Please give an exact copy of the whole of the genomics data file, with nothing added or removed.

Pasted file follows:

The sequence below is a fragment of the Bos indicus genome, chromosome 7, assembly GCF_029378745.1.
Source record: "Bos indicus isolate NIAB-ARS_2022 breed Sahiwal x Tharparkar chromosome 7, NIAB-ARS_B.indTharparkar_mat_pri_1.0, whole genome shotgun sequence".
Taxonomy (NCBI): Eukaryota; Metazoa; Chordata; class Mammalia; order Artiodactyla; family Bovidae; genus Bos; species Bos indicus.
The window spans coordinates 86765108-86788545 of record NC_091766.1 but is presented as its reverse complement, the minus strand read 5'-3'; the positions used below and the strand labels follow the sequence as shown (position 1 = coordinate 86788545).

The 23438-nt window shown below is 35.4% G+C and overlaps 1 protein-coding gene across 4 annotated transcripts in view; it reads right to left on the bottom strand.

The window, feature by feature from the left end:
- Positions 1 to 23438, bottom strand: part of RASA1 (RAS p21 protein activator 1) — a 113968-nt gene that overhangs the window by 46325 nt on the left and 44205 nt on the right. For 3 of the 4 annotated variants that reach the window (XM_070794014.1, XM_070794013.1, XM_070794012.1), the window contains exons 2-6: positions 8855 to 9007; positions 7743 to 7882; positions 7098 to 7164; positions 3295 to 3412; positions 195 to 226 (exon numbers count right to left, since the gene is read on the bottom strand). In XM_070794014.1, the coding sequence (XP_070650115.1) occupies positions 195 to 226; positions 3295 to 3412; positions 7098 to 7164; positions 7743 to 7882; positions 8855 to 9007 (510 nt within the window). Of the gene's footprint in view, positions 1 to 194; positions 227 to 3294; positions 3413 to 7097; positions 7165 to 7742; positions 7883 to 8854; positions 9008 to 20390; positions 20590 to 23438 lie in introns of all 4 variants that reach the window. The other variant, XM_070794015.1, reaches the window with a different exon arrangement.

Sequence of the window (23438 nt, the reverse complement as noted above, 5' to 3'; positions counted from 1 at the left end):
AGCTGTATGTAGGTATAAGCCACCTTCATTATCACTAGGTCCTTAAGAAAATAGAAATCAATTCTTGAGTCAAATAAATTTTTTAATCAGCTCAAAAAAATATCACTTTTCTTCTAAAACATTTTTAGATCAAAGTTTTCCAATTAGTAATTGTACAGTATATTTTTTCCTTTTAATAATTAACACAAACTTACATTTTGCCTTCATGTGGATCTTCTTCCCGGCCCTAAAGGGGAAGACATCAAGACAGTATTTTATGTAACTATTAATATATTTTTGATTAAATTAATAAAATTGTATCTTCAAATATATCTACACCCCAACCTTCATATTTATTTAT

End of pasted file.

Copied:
The sequence below is a fragment of the Bos indicus genome, chromosome 7, assembly GCF_029378745.1.
Source record: "Bos indicus isolate NIAB-ARS_2022 breed Sahiwal x Tharparkar chromosome 7, NIAB-ARS_B.indTharparkar_mat_pri_1.0, whole genome shotgun sequence".
Taxonomy (NCBI): Eukaryota; Metazoa; Chordata; class Mammalia; order Artiodactyla; family Bovidae; genus Bos; species Bos indicus.
The window spans coordinates 86765108-86788545 of record NC_091766.1 but is presented as its reverse complement, the minus strand read 5'-3'; the positions used below and the strand labels follow the sequence as shown (position 1 = coordinate 86788545).

The 23438-nt window shown below is 35.4% G+C and overlaps 1 protein-coding gene across 4 annotated transcripts in view; it reads right to left on the bottom strand.

The window, feature by feature from the left end:
- Positions 1 to 23438, bottom strand: part of RASA1 (RAS p21 protein activator 1) — a 113968-nt gene that overhangs the window by 46325 nt on the left and 44205 nt on the right. For 3 of the 4 annotated variants that reach the window (XM_070794014.1, XM_070794013.1, XM_070794012.1), the window contains exons 2-6: positions 8855 to 9007; positions 7743 to 7882; positions 7098 to 7164; positions 3295 to 3412; positions 195 to 226 (exon numbers count right to left, since the gene is read on the bottom strand). In XM_070794014.1, the coding sequence (XP_070650115.1) occupies positions 195 to 226; positions 3295 to 3412; positions 7098 to 7164; positions 7743 to 7882; positions 8855 to 9007 (510 nt within the window). Of the gene's footprint in view, positions 1 to 194; positions 227 to 3294; positions 3413 to 7097; positions 7165 to 7742; positions 7883 to 8854; positions 9008 to 20390; positions 20590 to 23438 lie in introns of all 4 variants that reach the window. The other variant, XM_070794015.1, reaches the window with a different exon arrangement.

Sequence of the window (23438 nt, the reverse complement as noted above, 5' to 3'; positions counted from 1 at the left end):
AGCTGTATGTAGGTATAAGCCACCTTCATTATCACTAGGTCCTTAAGAAAATAGAAATCAATTCTTGAGTCAAATAAATTTTTTAATCAGCTCAAAAAAATATCACTTTTCTTCTAAAACATTTTTAGATCAAAGTTTTCCAATTAGTAATTGTACAGTATATTTTTTCCTTTTAATAATTAACACAAACTTACATTTTGCCTTCATGTGGATCTTCTTCCCGGCCCTAAAGGGGAAGACATCAAGACAGTATTTTATGTAACTATTAATATATTTTTGATTAAATTAATAAAATTGTATCTTCAAATATATCTACACCCCAACCTTCATATTTATTTAT